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what is the meaning of "should never" and "should not" in this context?

There are one or two points about the case which would bear discussion. One is that a man with so remarkable a name as Charles B. Rosma should never have been traced, considering all the publicity which the case acquired. This would certainly at the time have appeared a formidable objection, but with our fuller knowledge we appreciate how very difficult it is to get names correctly across. A name apparently is a purely conventional thing, and as such very different from an idea. Every practising Spiritualist has received messages which were correct coupled with names which were mistaken. It is possible that the real name was Ross, or possibly Rosmer, and that this error prevented identification. Again, it is curious that he should not have known that his body had been moved from the centre of the cellar to the wall, where it was eventually found. We can only record the fact without attempting to explain it.

from http://gutenberg.net.au/ebooks03/0301051h.html

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  • Does your language not have not and never? – Lambie Aug 15 '20 at 15:22
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He should = He is supposed to
He shouldn't = He is not supposed to

He should have = He was supposed to
He shouldn't have = He was not supposed to
(the past tense of "should" is "should have")

Using "never" after "should" in negative statements is for emphasis , you can use "not" instead .

He should never have been traced = He was not supposed to be traced.

He should not have known = He was not supposed to know.

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  • This is wrong, as it assumes that should has deontic meaning, but actually both shoulds are epistemic. See my answer. (I wasn't sure about this for a moment, because supposed can also have an epistemic meaning; but it is uncommon in the negative). – Colin Fine Apr 22 at 17:38
  • @Colin Fine I remember trying to put things into perspective for the asker according to my understanding of should have but it seems that to suppose was not the best verb to use. Thank you. – Mohammad Apr 23 at 22:56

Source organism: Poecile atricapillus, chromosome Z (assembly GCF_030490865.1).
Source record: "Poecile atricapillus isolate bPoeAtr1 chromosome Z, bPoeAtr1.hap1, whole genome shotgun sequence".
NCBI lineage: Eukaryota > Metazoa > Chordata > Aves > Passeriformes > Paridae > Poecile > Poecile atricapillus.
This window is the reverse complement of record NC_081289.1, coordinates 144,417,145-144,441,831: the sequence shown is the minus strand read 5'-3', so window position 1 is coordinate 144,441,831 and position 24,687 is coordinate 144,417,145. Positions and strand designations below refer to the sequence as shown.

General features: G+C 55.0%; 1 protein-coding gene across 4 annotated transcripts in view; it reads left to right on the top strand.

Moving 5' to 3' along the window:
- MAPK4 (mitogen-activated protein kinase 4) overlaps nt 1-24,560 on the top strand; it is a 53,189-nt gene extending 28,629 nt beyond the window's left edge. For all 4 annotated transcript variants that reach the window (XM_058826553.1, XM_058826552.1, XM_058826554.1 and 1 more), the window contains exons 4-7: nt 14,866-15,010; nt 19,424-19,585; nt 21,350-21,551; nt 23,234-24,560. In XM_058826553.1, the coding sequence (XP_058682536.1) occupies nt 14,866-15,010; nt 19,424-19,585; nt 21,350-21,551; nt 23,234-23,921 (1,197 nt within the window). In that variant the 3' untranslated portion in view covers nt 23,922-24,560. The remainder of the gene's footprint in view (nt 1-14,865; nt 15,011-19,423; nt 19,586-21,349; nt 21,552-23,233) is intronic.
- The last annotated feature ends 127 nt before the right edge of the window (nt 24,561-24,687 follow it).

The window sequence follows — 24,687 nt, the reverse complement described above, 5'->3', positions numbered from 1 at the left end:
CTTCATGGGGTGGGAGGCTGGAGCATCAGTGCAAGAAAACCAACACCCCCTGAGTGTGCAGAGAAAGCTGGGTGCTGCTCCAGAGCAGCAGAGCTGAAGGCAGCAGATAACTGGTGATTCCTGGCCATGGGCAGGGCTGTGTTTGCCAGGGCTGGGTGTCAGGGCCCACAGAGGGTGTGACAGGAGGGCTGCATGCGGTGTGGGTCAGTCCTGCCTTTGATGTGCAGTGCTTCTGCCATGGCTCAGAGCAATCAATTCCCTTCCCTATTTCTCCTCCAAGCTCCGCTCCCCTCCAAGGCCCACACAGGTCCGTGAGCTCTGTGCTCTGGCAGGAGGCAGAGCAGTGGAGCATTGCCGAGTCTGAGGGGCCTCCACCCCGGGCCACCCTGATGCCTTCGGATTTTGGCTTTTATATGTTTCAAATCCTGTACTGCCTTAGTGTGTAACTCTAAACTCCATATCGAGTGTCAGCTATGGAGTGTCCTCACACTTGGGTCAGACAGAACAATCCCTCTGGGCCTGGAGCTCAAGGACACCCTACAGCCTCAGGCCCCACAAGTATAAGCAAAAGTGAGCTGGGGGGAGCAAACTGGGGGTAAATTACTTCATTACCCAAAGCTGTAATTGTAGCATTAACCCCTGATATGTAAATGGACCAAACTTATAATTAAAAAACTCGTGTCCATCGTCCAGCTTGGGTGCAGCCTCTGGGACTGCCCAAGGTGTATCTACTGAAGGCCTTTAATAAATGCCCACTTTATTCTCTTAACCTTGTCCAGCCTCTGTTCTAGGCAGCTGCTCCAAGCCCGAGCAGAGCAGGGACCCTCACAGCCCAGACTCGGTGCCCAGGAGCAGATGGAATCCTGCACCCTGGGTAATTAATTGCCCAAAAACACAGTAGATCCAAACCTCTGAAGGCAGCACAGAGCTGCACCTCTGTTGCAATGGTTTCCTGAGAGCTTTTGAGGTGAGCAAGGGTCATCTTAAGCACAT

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Both these uses of should are epistemic (about the speaker's knowledge and expectations), not deontic (about obligations). In these examples, the "should" expresses something like surprise. A paraphrase of the first is "I am surprised that somebody with such a remarkable name was not traced".

Similarly the second one expresses something like "It is surprising that he did not know".

Does that answer your question?

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The two phrases have similar meanings here.

'Should never have been traced', in this context means that the man was not traced.

One is that a man with so remarkable a name as Charles B. Rosma was not traced, considering all the publicity which the case acquired.

'Should not have known', means that he didn't know.

It was curious (strange) that he didn't know that his body had been moved.

This is a subjunctive form and is an obsolete usage in contemporary American English. It was more common prior to the 20th century than now.

See English Language on Stack Exchange for more explanation.

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